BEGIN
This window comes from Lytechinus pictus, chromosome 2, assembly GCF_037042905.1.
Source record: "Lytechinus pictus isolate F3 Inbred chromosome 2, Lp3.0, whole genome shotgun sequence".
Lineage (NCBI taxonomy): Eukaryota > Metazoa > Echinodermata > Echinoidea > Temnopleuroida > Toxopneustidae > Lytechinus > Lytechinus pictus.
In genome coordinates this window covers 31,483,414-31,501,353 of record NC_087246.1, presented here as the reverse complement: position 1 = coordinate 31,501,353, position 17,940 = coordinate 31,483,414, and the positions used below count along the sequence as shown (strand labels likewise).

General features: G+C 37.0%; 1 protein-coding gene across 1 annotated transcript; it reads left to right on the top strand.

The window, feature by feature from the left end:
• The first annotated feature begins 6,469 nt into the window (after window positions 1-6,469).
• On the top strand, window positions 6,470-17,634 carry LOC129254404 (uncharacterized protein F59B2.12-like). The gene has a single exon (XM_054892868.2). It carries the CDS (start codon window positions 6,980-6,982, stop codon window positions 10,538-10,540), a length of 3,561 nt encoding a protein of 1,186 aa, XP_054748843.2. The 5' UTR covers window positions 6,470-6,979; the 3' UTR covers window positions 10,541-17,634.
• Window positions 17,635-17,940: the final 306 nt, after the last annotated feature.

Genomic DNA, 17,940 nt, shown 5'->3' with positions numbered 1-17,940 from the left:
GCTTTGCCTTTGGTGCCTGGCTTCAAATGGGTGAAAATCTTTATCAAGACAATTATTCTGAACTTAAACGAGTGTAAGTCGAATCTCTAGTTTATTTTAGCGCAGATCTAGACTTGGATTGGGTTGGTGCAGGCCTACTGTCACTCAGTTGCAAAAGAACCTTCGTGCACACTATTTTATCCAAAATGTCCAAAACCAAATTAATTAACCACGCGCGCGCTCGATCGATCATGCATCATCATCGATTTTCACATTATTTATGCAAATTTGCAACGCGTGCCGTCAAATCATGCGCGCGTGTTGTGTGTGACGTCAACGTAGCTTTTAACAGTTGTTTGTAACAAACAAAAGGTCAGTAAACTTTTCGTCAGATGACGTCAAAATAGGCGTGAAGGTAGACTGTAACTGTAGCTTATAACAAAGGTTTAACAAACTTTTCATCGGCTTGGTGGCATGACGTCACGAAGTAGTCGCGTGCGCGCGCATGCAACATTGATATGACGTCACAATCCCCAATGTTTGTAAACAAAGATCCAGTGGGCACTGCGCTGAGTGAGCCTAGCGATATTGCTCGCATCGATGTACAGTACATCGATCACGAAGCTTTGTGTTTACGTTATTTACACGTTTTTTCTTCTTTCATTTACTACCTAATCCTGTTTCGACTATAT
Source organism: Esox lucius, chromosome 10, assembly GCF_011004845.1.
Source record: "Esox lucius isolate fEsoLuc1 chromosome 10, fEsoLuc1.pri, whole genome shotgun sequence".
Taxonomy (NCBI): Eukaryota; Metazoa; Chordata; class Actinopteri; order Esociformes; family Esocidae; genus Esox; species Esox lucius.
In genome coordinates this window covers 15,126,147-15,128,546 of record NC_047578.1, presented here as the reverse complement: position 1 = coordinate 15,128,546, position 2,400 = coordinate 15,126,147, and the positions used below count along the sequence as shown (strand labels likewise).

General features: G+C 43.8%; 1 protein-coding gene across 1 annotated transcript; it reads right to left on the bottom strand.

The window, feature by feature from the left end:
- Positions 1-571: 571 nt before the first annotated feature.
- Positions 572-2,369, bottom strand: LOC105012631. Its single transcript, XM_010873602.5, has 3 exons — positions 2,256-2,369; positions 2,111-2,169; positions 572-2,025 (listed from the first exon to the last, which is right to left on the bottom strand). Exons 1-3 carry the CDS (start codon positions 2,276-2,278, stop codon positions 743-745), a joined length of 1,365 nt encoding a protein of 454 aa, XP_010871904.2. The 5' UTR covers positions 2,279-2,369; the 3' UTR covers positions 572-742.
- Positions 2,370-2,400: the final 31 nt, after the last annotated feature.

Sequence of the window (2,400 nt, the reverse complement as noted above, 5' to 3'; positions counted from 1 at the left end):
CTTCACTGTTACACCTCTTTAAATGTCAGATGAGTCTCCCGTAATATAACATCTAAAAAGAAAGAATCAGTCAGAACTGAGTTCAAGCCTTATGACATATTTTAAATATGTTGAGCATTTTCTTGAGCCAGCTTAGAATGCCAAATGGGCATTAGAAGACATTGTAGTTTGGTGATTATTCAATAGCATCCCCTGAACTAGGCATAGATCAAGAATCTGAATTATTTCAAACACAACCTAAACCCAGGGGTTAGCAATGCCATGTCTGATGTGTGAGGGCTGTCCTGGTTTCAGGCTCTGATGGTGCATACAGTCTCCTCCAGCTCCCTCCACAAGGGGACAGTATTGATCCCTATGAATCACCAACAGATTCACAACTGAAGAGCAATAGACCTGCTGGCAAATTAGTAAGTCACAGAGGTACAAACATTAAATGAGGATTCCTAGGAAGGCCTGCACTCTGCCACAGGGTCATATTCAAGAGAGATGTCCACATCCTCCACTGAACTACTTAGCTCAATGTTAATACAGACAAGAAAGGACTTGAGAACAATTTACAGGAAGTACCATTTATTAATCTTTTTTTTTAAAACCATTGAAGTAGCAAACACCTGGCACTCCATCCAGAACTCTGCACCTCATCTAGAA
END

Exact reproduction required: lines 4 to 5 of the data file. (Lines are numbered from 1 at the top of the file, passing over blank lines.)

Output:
In genome coordinates this window covers 31,483,414-31,501,353 of record NC_087246.1, presented here as the reverse complement: position 1 = coordinate 31,501,353, position 17,940 = coordinate 31,483,414, and the positions used below count along the sequence as shown (strand labels likewise).

General features: G+C 37.0%; 1 protein-coding gene across 1 annotated transcript; it reads left to right on the top strand.